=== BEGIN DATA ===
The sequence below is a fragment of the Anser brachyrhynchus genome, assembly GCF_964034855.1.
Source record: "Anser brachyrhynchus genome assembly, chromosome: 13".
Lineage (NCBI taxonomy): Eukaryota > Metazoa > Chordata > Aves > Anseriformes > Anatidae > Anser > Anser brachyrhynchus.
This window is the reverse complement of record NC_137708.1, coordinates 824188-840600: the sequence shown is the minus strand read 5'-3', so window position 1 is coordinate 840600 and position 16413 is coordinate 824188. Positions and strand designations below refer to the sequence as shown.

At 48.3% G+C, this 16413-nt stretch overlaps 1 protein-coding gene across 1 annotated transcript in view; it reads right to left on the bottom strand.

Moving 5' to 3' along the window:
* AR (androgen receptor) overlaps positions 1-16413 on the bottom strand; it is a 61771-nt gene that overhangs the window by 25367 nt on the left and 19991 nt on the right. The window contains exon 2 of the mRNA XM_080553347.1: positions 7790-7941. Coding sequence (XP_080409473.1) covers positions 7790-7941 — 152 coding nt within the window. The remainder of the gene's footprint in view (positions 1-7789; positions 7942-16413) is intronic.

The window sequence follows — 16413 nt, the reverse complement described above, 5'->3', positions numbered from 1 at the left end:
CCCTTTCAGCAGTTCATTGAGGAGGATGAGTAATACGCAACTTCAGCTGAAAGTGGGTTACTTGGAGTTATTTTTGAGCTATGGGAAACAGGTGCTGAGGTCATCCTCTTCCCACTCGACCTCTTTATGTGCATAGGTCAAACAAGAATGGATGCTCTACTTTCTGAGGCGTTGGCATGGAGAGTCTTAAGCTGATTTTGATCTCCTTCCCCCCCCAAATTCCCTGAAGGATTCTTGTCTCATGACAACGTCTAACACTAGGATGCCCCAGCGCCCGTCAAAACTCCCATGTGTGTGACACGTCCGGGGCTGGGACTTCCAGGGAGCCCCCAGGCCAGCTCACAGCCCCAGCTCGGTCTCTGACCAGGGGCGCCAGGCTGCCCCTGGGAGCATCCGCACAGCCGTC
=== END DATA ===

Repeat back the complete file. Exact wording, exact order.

The sequence below is a fragment of the Anser brachyrhynchus genome, assembly GCF_964034855.1.
Source record: "Anser brachyrhynchus genome assembly, chromosome: 13".
Lineage (NCBI taxonomy): Eukaryota > Metazoa > Chordata > Aves > Anseriformes > Anatidae > Anser > Anser brachyrhynchus.
This window is the reverse complement of record NC_137708.1, coordinates 824188-840600: the sequence shown is the minus strand read 5'-3', so window position 1 is coordinate 840600 and position 16413 is coordinate 824188. Positions and strand designations below refer to the sequence as shown.

At 48.3% G+C, this 16413-nt stretch overlaps 1 protein-coding gene across 1 annotated transcript in view; it reads right to left on the bottom strand.

Moving 5' to 3' along the window:
* AR (androgen receptor) overlaps positions 1-16413 on the bottom strand; it is a 61771-nt gene that overhangs the window by 25367 nt on the left and 19991 nt on the right. The window contains exon 2 of the mRNA XM_080553347.1: positions 7790-7941. Coding sequence (XP_080409473.1) covers positions 7790-7941 — 152 coding nt within the window. The remainder of the gene's footprint in view (positions 1-7789; positions 7942-16413) is intronic.

The window sequence follows — 16413 nt, the reverse complement described above, 5'->3', positions numbered from 1 at the left end:
CCCTTTCAGCAGTTCATTGAGGAGGATGAGTAATACGCAACTTCAGCTGAAAGTGGGTTACTTGGAGTTATTTTTGAGCTATGGGAAACAGGTGCTGAGGTCATCCTCTTCCCACTCGACCTCTTTATGTGCATAGGTCAAACAAGAATGGATGCTCTACTTTCTGAGGCGTTGGCATGGAGAGTCTTAAGCTGATTTTGATCTCCTTCCCCCCCCAAATTCCCTGAAGGATTCTTGTCTCATGACAACGTCTAACACTAGGATGCCCCAGCGCCCGTCAAAACTCCCATGTGTGTGACACGTCCGGGGCTGGGACTTCCAGGGAGCCCCCAGGCCAGCTCACAGCCCCAGCTCGGTCTCTGACCAGGGGCGCCAGGCTGCCCCTGGGAGCATCCGCACAGCCGTC